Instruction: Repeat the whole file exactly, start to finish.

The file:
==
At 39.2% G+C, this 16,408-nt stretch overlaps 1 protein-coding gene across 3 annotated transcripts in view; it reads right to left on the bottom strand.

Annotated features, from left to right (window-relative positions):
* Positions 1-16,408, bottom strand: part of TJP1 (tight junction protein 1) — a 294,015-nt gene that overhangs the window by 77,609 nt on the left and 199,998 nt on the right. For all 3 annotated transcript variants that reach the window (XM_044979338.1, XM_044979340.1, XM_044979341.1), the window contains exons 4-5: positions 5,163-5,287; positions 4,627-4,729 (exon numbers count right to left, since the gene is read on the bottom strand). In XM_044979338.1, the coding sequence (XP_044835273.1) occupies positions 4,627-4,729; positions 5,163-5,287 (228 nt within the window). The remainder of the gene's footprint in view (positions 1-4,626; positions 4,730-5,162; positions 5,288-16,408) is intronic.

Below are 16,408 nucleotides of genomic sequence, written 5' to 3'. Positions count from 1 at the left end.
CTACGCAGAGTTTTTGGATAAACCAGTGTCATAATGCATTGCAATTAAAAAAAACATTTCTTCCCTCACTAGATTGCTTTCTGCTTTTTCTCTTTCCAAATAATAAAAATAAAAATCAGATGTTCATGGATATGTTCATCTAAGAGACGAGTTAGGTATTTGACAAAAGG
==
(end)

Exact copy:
At 39.2% G+C, this 16,408-nt stretch overlaps 1 protein-coding gene across 3 annotated transcripts in view; it reads right to left on the bottom strand.

Annotated features, from left to right (window-relative positions):
* Positions 1-16,408, bottom strand: part of TJP1 (tight junction protein 1) — a 294,015-nt gene that overhangs the window by 77,609 nt on the left and 199,998 nt on the right. For all 3 annotated transcript variants that reach the window (XM_044979338.1, XM_044979340.1, XM_044979341.1), the window contains exons 4-5: positions 5,163-5,287; positions 4,627-4,729 (exon numbers count right to left, since the gene is read on the bottom strand). In XM_044979338.1, the coding sequence (XP_044835273.1) occupies positions 4,627-4,729; positions 5,163-5,287 (228 nt within the window). The remainder of the gene's footprint in view (positions 1-4,626; positions 4,730-5,162; positions 5,288-16,408) is intronic.

Below are 16,408 nucleotides of genomic sequence, written 5' to 3'. Positions count from 1 at the left end.
CTACGCAGAGTTTTTGGATAAACCAGTGTCATAATGCATTGCAATTAAAAAAAACATTTCTTCCCTCACTAGATTGCTTTCTGCTTTTTCTCTTTCCAAATAATAAAAATAAAAATCAGATGTTCATGGATATGTTCATCTAAGAGACGAGTTAGGTATTTGACAAAAGG